Location

Engel 223

Event Website

http://www.cpe.vt.edu/cuenr/index.html

Start Date

27-3-2010 9:30 AM

End Date

27-3-2010 10:00 AM

Description

One of the common problems associated with introducing urban wildlife management (UWM) as part of the curriculum in the wildlife sciences has been the simplistic notions our colleagues, students, and others have regarding its conceptual framework. For example, the “raccoon in a garbage can” always seems to become the summative explanation of urban wildlife management. Other reductionist definitions include animal damage control, or that UWM is a particular suite of techniques peculiar only to urban areas. The latter problem is of our own making given the inclusion of UWM in the Wildlife Management Techniques Manual published by The Wildlife Society. Truth be known, wildlife management techniques primarily consist of catching, identifying, marking, and counting wild animals flavored with a healthy dose of formulae and statistics to add scientific rigor to the first four activities. UWM is another expression of the depth and breadth of human involvement with wild things. This presentation will explore several similarities and differences that differentiate wildlife management in human‐altered and natural rural landscapes. This analysis is required to provide a more complete and accurate presentation about UWM to colleagues, students, and the general public. As such, it will help to articulate and summarize the critical curriculum components for courses on UWM. Finally, this exercise will provide a unique identity to the UWM profession which goes far beyond raccoons and techniques.

Comments

Citation: Adams, C.E., K.J. Lindsey. 2010. Wildlife management education needs to go urban. UENR Biennial Conference, Session Innovations in Pedagogy, Course Design, Paper Number 1. http://digitalcommons.usu.edu/cuenr/Sessions/Courses/1/

 
Mar 27th, 9:30 AM Mar 27th, 10:00 AM

Wildlife Management Education Needs to Go Urban

Engel 223

One of the common problems associated with introducing urban wildlife management (UWM) as part of the curriculum in the wildlife sciences has been the simplistic notions our colleagues, students, and others have regarding its conceptual framework. For example, the “raccoon in a garbage can” always seems to become the summative explanation of urban wildlife management. Other reductionist definitions include animal damage control, or that UWM is a particular suite of techniques peculiar only to urban areas. The latter problem is of our own making given the inclusion of UWM in the Wildlife Management Techniques Manual published by The Wildlife Society. Truth be known, wildlife management techniques primarily consist of catching, identifying, marking, and counting wild animals flavored with a healthy dose of formulae and statistics to add scientific rigor to the first four activities. UWM is another expression of the depth and breadth of human involvement with wild things. This presentation will explore several similarities and differences that differentiate wildlife management in human‐altered and natural rural landscapes. This analysis is required to provide a more complete and accurate presentation about UWM to colleagues, students, and the general public. As such, it will help to articulate and summarize the critical curriculum components for courses on UWM. Finally, this exercise will provide a unique identity to the UWM profession which goes far beyond raccoons and techniques.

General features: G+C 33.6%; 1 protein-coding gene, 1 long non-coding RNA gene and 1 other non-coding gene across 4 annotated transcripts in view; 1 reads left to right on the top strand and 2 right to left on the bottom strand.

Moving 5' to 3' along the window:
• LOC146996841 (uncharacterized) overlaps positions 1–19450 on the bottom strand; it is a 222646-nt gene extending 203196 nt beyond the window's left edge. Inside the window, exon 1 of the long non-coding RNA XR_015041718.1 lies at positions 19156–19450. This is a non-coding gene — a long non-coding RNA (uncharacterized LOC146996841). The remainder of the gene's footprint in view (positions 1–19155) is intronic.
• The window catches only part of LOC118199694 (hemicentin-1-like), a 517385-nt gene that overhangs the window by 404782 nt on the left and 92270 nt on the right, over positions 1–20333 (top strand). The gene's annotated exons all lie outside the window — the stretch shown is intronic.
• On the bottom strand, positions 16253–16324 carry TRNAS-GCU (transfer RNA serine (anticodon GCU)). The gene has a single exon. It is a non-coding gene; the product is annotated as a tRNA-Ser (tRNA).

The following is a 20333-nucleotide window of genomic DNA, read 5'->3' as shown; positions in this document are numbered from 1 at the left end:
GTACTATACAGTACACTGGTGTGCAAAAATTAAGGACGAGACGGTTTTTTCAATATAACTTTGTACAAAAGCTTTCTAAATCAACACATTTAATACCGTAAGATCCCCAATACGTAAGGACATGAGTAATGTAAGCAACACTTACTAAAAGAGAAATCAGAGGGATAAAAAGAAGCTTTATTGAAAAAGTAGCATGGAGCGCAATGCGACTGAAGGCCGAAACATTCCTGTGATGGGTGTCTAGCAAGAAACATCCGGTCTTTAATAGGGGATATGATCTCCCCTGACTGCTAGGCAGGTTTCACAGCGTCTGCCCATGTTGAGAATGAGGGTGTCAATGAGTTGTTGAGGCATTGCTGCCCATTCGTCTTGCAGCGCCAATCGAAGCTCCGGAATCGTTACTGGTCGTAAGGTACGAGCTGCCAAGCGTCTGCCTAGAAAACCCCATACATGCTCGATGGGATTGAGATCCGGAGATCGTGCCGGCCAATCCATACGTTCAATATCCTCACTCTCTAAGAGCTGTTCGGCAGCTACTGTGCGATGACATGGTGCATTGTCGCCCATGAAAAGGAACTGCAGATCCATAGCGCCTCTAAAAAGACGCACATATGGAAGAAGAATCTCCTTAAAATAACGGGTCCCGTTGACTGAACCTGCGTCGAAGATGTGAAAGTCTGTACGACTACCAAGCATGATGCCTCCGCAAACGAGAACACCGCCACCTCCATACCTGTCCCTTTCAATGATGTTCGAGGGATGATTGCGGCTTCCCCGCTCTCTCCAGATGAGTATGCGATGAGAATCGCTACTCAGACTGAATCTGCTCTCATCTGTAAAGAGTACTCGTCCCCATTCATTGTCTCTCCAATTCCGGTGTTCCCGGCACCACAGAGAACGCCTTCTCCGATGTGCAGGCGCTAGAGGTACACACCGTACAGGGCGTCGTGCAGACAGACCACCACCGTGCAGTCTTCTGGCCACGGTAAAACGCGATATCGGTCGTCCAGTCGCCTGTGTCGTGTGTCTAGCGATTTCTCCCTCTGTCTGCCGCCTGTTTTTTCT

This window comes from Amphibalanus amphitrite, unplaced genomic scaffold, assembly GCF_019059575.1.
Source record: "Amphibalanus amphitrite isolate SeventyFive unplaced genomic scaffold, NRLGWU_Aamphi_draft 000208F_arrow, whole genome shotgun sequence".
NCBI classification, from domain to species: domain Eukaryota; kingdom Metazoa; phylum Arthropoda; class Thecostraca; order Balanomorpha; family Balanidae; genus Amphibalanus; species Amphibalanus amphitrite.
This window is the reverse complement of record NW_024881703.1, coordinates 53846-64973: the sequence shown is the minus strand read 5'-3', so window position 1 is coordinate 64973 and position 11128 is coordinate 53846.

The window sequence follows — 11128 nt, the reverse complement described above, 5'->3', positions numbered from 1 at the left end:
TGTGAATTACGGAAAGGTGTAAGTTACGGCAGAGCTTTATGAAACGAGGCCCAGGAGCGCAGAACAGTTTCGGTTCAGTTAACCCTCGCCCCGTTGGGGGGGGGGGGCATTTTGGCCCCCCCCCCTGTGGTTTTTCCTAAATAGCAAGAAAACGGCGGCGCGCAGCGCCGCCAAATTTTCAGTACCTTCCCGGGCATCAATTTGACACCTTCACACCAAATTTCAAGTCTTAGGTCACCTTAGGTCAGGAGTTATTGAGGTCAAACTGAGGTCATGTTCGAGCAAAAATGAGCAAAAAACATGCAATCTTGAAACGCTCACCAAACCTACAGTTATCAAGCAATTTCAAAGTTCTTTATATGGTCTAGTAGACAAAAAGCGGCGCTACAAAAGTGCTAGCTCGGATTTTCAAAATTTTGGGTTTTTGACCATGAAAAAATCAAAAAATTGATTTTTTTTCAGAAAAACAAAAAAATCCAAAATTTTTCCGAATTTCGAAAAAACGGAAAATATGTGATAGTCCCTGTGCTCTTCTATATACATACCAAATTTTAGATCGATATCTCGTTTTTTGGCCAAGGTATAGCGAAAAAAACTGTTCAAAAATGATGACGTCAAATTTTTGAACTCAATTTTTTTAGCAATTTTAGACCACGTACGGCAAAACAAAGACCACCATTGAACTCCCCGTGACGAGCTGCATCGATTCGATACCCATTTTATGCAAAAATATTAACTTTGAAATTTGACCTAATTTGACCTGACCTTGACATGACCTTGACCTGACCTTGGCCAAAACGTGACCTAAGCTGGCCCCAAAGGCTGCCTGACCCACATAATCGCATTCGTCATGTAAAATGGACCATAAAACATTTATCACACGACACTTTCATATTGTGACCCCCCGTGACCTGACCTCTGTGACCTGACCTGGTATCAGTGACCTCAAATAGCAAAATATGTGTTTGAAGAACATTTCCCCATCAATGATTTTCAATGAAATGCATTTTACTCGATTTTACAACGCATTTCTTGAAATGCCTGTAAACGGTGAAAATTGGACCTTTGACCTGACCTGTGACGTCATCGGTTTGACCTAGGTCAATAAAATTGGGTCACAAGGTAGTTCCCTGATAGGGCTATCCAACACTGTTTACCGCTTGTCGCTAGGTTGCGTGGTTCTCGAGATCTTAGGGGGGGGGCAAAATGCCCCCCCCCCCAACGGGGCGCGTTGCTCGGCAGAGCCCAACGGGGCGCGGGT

http://digitalcommons.usu.edu/cuenr/Sessions/Courses/1